vitamins and minerals

Soy Safe – Soy Dangerous

The history of soybeans and how it evolved from a relatively obscure and rarely consumed food into a $6.6 billion per year and growing traditional industry is curious.

In 1913, soybeans were listed in the USDA manual not as a food but as an industrial by-product. Originally planted in the United States extensively in order to extract soybean oil – which eventually replaced much healthier tropical oils – the byproduct of the process was a massive amount of soy protein.

One would think that the (already existing) knowledge that soy was not a suitable food for animals would have led someone to conclude that the same was true for humans. But the temptation to turn a huge problem into a huge opportunity won out.

Thanks to brilliant marketing, intense lobbying with the FDA and a smear campaign against tropical oils, the soy industry has been very effective in promoting soy as an ideal protein and a great way to lower cholesterol. ; reduce symptoms of menopause; and protect against heart disease. Nothing could be further from the truth.

It seems ironic that soy is so accepted as a health food when Dr. Kaayla Daniel, the author of the most comprehensive book written about this soy deception – “The Whole Soy Story: The Dark Side of America’s Favorite Health Food” states, “Thousands of studies link soy to malnutrition, digestive disorders, immune system breakdown, thyroid dysfunction, cognitive decline, reproductive disorders and infertility, even cancer and disease. heart.”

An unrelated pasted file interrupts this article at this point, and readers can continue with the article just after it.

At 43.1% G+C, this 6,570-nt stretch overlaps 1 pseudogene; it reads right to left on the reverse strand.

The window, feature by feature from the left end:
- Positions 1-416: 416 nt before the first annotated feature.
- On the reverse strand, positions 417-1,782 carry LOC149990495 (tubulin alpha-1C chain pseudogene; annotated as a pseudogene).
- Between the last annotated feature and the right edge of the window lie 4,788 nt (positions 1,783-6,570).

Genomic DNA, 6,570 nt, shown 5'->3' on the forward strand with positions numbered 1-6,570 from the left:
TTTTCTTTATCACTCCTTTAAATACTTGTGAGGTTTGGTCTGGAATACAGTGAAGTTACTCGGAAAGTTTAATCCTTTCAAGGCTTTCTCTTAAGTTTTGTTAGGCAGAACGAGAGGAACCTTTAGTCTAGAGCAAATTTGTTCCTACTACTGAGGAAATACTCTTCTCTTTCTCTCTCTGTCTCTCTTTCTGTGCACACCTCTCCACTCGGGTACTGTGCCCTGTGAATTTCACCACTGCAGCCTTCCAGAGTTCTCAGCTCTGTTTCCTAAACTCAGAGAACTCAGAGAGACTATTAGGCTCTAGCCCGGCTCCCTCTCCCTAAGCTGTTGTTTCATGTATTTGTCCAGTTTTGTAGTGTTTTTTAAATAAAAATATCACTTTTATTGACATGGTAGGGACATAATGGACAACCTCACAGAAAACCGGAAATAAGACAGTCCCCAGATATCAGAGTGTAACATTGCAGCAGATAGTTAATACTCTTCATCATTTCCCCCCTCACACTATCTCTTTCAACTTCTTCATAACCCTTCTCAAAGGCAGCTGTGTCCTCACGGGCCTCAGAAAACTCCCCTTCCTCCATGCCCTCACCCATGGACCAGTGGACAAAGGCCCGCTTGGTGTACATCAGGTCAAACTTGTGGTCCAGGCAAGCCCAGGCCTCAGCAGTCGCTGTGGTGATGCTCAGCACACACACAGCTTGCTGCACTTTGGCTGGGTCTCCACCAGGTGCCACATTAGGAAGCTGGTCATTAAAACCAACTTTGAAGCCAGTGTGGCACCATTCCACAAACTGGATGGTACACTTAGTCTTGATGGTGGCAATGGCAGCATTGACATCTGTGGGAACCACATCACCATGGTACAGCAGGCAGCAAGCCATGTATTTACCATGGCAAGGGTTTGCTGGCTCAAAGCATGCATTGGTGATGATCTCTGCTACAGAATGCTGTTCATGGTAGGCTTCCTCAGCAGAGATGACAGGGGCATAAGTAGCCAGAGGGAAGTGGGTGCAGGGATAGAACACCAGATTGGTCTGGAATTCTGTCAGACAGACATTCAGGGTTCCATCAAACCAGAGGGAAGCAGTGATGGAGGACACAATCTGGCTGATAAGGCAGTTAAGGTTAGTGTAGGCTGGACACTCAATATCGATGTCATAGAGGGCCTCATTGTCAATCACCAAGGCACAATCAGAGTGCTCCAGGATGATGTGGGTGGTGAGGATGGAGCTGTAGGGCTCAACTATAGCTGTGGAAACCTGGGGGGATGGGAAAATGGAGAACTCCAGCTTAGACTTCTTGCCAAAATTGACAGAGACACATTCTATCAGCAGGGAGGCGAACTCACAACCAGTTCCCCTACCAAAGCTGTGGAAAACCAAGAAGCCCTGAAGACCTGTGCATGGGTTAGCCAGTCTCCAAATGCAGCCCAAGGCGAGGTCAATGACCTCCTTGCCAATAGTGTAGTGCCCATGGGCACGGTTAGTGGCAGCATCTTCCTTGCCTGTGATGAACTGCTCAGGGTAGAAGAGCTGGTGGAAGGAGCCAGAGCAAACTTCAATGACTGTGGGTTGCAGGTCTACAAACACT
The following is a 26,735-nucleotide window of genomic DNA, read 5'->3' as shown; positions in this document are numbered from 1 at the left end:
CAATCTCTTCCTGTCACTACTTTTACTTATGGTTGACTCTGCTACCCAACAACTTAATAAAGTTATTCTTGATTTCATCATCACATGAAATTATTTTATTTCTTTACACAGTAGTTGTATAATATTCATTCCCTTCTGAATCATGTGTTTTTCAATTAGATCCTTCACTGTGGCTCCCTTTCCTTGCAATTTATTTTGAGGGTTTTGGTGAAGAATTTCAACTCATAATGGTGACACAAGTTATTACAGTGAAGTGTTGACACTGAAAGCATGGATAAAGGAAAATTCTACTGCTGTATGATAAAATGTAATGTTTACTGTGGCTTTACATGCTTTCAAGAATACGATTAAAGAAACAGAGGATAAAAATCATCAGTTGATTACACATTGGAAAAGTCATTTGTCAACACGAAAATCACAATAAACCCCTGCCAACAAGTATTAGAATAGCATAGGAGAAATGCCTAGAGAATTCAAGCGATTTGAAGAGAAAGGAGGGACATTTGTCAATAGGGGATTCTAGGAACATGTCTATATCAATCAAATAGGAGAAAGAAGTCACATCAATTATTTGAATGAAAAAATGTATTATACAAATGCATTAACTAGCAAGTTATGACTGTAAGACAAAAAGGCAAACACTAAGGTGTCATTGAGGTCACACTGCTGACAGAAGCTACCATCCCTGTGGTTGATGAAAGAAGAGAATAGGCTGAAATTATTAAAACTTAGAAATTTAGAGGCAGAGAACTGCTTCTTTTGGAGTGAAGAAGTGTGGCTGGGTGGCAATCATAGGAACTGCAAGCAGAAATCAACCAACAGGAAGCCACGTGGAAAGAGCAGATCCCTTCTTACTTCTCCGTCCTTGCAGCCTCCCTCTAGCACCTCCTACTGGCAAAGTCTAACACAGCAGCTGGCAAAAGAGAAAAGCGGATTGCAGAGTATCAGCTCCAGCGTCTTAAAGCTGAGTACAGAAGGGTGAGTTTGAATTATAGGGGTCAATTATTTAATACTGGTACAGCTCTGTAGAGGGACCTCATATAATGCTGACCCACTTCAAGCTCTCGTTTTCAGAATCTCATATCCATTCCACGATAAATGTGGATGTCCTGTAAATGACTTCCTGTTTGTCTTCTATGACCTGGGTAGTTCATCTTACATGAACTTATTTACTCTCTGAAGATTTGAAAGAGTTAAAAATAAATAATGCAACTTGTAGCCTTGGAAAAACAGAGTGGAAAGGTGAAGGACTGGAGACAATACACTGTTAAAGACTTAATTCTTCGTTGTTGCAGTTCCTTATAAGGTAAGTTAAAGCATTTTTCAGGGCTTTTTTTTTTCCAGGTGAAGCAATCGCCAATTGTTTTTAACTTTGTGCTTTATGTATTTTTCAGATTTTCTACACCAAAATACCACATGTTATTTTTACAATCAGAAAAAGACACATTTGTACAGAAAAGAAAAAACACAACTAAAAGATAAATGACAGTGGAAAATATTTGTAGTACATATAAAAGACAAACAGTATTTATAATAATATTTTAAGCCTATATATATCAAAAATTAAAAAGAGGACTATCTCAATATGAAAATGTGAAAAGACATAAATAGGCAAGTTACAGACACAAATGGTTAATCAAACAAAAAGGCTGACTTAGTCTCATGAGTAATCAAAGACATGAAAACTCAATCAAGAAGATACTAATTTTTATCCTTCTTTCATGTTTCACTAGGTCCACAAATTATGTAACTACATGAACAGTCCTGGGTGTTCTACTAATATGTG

After reviewing decades of studies on the health benefits of soy, the American Heart Association’s nutrition committee found little to no evidence to support the above claims – that soy foods reduce cholesterol or limit menopause-related symptoms – or that, moreover, soy helps prevent cancers of the prostate, breast or uterus.

So, is soy safe? Consider the following: Soy contains potentially harmful components, including:

o antinutrients, which contain inhibitors that deter enzymes needed for protein digestion,

o hemagglutinins which cause clumping of red blood cells

o goitrogens which can lead to depressed thyroid function

o phytates which prevent the absorption of minerals

o phytoestrogens which block the hormone estrogen

or aluminum

o and toxic levels of manganese, a trace element that we actually need daily in trace amounts, but whose excessive exposure can harm the nervous system

And if that’s not enough to get you thinking, most soybeans are genetically modified and contaminated with large amounts of pesticides.

Two-thirds of processed foods contain some type of soy, so you may be eating it without even knowing it. Learn to read food labels and watch out for soy protein isolates; soybean oil; soy protein concentrate; textured vegetable proteins; and hydrolyzed vegetable proteins in the ingredients.

What about the dangers of soy milk? Although soy milk is nothing more than the waste product of the tofu-making process, it continues to grow in popularity as more and more consumers drink it instead of milk. Did you know that drinking even two glasses of soy milk a day for a month contains enough phytoestrogens to alter a woman’s menstrual cycle?

Additionally, tofu is not “natural”, but a highly processed form of soybean curd, and it has all of the health risks associated with other highly processed soy foods, including potential health risks. brain.

If the soy is fermented and non-GM (genetically modified), soy can be a healthy addition to your diet. Fermented soy products include tempeh, miso, natto, and soy sauce or tamari.

Quite frankly, the words “soy” and “health” don’t seem to belong in the same expression –. you would be doing yourself a huge health service by completely eliminating all soy from your diet.

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